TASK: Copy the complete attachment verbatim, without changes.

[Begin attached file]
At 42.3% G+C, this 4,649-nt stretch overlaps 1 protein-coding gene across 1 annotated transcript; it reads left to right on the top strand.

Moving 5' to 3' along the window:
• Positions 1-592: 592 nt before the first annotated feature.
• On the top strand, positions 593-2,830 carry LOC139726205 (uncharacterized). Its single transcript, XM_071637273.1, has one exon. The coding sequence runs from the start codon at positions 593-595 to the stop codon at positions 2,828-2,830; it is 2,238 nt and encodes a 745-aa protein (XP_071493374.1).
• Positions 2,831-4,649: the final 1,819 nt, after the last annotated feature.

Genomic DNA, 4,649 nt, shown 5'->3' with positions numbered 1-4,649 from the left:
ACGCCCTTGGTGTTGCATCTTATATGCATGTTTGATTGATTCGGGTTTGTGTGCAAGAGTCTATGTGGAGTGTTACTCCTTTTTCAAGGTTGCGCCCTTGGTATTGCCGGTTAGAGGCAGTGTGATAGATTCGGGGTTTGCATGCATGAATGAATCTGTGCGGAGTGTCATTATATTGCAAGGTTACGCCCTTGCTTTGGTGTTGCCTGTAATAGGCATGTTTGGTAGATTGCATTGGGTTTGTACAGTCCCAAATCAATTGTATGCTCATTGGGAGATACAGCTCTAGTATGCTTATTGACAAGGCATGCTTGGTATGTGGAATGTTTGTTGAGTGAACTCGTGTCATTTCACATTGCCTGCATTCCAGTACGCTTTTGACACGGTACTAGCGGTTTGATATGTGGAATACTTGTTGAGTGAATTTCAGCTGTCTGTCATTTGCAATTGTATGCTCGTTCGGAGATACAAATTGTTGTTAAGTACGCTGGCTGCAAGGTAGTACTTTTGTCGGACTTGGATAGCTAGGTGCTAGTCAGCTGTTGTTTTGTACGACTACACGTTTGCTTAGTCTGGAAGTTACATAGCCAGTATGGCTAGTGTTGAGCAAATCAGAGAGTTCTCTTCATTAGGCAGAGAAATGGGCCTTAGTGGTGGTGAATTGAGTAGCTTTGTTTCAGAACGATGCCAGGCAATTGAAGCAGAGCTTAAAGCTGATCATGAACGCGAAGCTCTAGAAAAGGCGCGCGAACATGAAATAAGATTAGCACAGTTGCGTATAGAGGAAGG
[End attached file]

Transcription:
At 42.3% G+C, this 4,649-nt stretch overlaps 1 protein-coding gene across 1 annotated transcript; it reads left to right on the top strand.

Moving 5' to 3' along the window:
• Positions 1-592: 592 nt before the first annotated feature.
• On the top strand, positions 593-2,830 carry LOC139726205 (uncharacterized). Its single transcript, XM_071637273.1, has one exon. The coding sequence runs from the start codon at positions 593-595 to the stop codon at positions 2,828-2,830; it is 2,238 nt and encodes a 745-aa protein (XP_071493374.1).
• Positions 2,831-4,649: the final 1,819 nt, after the last annotated feature.

Genomic DNA, 4,649 nt, shown 5'->3' with positions numbered 1-4,649 from the left:
ACGCCCTTGGTGTTGCATCTTATATGCATGTTTGATTGATTCGGGTTTGTGTGCAAGAGTCTATGTGGAGTGTTACTCCTTTTTCAAGGTTGCGCCCTTGGTATTGCCGGTTAGAGGCAGTGTGATAGATTCGGGGTTTGCATGCATGAATGAATCTGTGCGGAGTGTCATTATATTGCAAGGTTACGCCCTTGCTTTGGTGTTGCCTGTAATAGGCATGTTTGGTAGATTGCATTGGGTTTGTACAGTCCCAAATCAATTGTATGCTCATTGGGAGATACAGCTCTAGTATGCTTATTGACAAGGCATGCTTGGTATGTGGAATGTTTGTTGAGTGAACTCGTGTCATTTCACATTGCCTGCATTCCAGTACGCTTTTGACACGGTACTAGCGGTTTGATATGTGGAATACTTGTTGAGTGAATTTCAGCTGTCTGTCATTTGCAATTGTATGCTCGTTCGGAGATACAAATTGTTGTTAAGTACGCTGGCTGCAAGGTAGTACTTTTGTCGGACTTGGATAGCTAGGTGCTAGTCAGCTGTTGTTTTGTACGACTACACGTTTGCTTAGTCTGGAAGTTACATAGCCAGTATGGCTAGTGTTGAGCAAATCAGAGAGTTCTCTTCATTAGGCAGAGAAATGGGCCTTAGTGGTGGTGAATTGAGTAGCTTTGTTTCAGAACGATGCCAGGCAATTGAAGCAGAGCTTAAAGCTGATCATGAACGCGAAGCTCTAGAAAAGGCGCGCGAACATGAAATAAGATTAGCACAGTTGCGTATAGAGGAAGG